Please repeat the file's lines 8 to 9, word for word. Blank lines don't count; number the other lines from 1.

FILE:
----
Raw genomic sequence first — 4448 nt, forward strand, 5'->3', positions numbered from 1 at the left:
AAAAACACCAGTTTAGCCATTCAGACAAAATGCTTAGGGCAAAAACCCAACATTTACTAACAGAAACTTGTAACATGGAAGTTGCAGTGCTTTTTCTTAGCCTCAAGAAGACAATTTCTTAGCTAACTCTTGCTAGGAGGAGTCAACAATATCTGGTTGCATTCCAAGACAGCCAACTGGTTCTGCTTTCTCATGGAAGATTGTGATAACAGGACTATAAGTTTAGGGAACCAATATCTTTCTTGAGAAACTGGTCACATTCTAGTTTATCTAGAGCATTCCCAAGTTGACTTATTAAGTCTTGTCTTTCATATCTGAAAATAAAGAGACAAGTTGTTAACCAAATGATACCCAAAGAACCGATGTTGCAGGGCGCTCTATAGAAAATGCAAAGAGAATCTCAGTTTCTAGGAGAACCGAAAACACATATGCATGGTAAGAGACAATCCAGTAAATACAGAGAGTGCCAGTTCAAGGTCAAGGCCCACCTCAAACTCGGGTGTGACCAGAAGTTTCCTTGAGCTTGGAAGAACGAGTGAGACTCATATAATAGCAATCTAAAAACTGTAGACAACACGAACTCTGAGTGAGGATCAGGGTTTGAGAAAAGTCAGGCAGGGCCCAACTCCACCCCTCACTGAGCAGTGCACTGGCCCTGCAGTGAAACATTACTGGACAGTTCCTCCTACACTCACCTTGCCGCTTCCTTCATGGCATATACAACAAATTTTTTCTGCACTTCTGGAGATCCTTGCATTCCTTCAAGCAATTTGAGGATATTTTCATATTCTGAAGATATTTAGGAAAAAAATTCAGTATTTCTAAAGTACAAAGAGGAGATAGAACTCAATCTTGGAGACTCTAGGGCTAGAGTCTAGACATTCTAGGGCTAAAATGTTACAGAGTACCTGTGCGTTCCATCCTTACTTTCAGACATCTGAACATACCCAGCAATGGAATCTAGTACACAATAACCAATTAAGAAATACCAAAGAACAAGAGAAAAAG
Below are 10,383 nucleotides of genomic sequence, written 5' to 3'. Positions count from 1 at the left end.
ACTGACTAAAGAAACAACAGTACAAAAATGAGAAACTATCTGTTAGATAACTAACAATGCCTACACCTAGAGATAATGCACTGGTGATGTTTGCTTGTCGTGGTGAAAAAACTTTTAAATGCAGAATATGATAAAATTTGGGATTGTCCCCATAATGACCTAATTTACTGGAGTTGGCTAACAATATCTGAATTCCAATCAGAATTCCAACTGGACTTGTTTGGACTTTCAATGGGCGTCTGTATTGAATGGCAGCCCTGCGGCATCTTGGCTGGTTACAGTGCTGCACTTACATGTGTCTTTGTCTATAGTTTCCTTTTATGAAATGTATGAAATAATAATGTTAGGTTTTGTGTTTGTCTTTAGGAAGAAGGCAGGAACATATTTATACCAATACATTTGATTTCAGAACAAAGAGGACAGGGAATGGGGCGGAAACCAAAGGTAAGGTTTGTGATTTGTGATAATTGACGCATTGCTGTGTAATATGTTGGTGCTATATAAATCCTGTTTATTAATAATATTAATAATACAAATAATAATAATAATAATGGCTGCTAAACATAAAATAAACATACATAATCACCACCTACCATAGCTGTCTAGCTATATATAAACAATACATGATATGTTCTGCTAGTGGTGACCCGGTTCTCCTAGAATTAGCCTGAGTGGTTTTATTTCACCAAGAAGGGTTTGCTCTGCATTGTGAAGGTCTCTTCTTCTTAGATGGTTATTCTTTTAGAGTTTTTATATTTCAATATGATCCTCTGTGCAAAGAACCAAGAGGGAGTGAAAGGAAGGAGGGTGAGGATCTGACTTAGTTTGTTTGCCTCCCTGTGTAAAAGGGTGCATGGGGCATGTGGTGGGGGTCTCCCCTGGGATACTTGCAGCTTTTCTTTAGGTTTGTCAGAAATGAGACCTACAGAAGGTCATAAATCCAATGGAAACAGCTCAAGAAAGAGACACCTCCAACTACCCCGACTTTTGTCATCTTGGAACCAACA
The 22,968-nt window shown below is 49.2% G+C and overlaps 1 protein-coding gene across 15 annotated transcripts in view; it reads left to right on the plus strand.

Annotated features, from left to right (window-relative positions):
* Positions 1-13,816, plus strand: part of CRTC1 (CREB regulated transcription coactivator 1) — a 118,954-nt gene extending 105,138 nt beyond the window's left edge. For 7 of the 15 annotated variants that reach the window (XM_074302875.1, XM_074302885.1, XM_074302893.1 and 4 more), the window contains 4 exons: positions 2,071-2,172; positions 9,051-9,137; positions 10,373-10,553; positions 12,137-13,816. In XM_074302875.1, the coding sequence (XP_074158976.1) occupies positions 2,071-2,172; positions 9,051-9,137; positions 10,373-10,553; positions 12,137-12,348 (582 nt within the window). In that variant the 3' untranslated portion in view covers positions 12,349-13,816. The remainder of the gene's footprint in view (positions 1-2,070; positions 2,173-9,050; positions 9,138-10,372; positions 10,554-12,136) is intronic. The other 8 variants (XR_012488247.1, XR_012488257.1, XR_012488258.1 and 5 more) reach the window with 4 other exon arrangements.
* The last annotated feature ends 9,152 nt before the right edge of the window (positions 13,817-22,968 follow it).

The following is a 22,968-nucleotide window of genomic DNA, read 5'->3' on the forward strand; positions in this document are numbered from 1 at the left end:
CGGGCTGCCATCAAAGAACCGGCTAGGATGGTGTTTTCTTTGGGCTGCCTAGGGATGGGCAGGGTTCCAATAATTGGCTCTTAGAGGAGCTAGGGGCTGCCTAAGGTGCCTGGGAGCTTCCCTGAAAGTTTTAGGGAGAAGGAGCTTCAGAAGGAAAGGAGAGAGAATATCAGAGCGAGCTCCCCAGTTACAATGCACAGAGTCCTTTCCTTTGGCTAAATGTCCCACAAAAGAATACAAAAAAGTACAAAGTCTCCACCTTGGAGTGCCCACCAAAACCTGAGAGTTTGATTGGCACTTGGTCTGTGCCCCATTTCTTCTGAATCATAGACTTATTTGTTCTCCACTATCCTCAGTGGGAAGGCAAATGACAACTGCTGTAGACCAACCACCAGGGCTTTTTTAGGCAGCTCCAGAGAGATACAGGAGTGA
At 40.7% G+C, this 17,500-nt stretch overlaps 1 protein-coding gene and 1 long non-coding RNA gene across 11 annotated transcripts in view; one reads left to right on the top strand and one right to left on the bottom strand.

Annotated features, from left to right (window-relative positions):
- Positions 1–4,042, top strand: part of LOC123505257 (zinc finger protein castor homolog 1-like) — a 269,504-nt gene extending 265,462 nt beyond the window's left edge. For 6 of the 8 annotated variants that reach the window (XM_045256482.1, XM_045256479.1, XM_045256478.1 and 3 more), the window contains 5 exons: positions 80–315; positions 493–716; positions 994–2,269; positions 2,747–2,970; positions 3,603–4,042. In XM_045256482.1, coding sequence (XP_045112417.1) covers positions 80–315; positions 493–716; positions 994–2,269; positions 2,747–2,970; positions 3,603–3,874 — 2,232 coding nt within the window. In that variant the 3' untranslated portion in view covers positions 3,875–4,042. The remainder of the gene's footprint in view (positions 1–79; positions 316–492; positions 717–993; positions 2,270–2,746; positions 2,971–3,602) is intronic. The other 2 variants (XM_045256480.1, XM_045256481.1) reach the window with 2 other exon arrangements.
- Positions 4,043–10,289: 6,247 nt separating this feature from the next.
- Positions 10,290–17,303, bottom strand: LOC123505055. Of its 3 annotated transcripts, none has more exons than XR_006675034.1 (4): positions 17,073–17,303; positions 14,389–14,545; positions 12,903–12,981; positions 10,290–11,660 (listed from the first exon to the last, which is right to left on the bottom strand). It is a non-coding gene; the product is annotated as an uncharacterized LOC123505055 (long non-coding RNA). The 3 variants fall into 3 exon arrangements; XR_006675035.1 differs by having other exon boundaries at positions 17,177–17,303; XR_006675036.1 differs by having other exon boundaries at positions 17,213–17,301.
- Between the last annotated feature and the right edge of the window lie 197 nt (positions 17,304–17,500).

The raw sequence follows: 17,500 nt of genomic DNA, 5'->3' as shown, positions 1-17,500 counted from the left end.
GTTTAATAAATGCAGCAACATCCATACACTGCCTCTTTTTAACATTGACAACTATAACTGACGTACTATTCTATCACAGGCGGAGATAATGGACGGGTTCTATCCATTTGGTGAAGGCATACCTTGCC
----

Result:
* The last annotated feature ends 9,152 nt before the right edge of the window (positions 13,817-22,968 follow it).

The following is a 22,968-nucleotide window of genomic DNA, read 5'->3' on the forward strand; positions in this document are numbered from 1 at the left end: